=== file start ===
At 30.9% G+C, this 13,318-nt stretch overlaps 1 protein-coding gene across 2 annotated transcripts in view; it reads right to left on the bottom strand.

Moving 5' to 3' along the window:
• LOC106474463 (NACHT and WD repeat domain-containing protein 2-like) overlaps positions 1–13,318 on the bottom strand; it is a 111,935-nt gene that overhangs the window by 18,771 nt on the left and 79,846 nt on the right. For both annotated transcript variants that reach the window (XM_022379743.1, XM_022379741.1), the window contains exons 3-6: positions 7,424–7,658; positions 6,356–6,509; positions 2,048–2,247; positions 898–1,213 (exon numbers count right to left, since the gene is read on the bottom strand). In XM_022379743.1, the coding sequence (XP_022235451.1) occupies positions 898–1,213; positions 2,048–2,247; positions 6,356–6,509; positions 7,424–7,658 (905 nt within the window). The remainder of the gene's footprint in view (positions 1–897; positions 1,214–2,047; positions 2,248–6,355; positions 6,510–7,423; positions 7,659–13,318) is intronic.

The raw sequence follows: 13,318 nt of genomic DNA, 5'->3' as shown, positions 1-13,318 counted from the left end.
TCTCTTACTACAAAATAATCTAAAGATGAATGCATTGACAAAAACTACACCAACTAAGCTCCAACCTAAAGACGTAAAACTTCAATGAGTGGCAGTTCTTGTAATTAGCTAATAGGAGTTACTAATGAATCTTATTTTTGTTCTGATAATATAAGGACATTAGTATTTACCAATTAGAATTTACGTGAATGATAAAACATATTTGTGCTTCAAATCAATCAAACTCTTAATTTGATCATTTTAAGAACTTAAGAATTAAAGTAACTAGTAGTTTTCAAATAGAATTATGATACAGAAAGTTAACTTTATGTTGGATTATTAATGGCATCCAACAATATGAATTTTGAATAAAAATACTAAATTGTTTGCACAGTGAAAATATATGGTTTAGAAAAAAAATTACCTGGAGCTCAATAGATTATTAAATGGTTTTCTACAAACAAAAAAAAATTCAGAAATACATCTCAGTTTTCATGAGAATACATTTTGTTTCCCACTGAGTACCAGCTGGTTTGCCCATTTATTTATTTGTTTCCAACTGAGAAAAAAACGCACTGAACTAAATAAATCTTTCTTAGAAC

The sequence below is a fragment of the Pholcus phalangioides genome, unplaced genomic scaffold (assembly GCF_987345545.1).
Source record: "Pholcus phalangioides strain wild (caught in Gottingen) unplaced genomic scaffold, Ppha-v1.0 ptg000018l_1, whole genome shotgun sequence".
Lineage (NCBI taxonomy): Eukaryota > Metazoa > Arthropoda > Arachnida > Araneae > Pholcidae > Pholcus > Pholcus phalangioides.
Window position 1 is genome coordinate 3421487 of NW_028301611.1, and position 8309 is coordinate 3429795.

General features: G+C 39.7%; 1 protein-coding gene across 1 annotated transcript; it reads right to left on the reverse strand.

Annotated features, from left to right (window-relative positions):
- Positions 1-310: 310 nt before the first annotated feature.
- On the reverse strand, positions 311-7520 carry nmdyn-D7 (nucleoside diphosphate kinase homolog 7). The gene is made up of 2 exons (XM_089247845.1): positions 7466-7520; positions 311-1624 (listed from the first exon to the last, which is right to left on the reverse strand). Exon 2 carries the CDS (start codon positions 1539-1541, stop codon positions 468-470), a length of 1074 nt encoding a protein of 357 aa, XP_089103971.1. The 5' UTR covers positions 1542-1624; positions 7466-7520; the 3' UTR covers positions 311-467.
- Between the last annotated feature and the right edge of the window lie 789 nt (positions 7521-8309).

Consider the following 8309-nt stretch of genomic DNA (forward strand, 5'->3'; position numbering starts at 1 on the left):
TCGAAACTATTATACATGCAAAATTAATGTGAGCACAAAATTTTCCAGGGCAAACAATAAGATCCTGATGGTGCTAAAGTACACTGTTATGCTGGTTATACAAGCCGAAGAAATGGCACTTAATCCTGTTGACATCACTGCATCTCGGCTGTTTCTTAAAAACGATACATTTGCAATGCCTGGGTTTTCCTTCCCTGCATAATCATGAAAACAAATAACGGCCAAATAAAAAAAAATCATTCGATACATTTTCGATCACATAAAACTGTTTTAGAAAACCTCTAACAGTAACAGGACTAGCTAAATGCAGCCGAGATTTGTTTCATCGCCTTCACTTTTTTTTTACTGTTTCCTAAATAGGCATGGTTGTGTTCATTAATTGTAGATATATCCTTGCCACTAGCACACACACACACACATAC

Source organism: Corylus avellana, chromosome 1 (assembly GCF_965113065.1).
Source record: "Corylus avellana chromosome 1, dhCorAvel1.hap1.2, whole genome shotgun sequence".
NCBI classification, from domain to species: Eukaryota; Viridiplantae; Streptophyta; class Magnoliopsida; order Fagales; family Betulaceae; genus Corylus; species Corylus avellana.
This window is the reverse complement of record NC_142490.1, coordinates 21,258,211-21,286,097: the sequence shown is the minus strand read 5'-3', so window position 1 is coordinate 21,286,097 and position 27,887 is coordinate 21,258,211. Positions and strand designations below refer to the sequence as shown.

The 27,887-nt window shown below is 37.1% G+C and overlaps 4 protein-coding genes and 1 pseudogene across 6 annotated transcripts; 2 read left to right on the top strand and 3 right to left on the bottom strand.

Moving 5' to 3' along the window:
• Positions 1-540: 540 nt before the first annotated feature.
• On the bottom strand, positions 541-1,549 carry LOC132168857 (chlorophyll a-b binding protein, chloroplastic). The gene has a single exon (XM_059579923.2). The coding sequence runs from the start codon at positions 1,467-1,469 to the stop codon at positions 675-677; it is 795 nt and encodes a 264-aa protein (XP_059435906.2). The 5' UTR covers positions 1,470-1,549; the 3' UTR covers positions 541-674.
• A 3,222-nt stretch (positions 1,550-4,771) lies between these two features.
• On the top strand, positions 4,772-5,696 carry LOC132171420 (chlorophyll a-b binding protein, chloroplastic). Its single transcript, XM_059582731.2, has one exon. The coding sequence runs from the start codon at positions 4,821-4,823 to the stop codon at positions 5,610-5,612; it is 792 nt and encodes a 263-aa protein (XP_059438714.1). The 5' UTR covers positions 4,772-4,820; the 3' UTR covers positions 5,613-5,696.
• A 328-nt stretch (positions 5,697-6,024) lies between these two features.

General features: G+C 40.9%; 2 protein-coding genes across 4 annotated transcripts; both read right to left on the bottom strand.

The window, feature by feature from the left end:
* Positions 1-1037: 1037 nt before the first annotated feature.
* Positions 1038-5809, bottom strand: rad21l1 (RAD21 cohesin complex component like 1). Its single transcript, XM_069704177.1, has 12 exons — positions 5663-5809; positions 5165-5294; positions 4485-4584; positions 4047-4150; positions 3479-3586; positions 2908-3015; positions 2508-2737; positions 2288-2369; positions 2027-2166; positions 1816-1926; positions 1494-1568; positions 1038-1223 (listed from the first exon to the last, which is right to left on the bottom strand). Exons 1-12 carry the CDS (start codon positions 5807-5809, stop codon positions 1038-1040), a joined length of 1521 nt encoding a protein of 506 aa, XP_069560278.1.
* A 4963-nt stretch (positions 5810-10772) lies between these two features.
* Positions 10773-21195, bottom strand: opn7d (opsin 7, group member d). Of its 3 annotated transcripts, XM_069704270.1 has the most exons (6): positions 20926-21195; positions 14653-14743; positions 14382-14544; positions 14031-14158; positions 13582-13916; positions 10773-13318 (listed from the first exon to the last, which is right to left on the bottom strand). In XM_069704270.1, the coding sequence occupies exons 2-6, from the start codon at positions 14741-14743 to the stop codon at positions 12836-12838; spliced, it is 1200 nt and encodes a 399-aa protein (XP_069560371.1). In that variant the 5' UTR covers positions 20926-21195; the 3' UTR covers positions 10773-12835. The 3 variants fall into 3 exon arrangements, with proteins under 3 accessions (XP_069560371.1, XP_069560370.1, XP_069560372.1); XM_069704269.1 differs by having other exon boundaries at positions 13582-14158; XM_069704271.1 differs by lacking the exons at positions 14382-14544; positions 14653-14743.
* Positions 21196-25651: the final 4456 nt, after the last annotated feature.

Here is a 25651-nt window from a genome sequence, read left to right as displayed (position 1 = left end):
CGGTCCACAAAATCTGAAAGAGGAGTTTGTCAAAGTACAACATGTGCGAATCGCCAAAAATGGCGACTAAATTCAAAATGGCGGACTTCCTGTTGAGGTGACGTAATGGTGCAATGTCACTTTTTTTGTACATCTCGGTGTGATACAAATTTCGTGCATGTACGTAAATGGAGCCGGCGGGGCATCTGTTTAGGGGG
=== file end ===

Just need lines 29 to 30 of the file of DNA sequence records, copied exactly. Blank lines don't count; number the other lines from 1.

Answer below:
The window, feature by feature from the left end:
* Positions 1-1037: 1037 nt before the first annotated feature.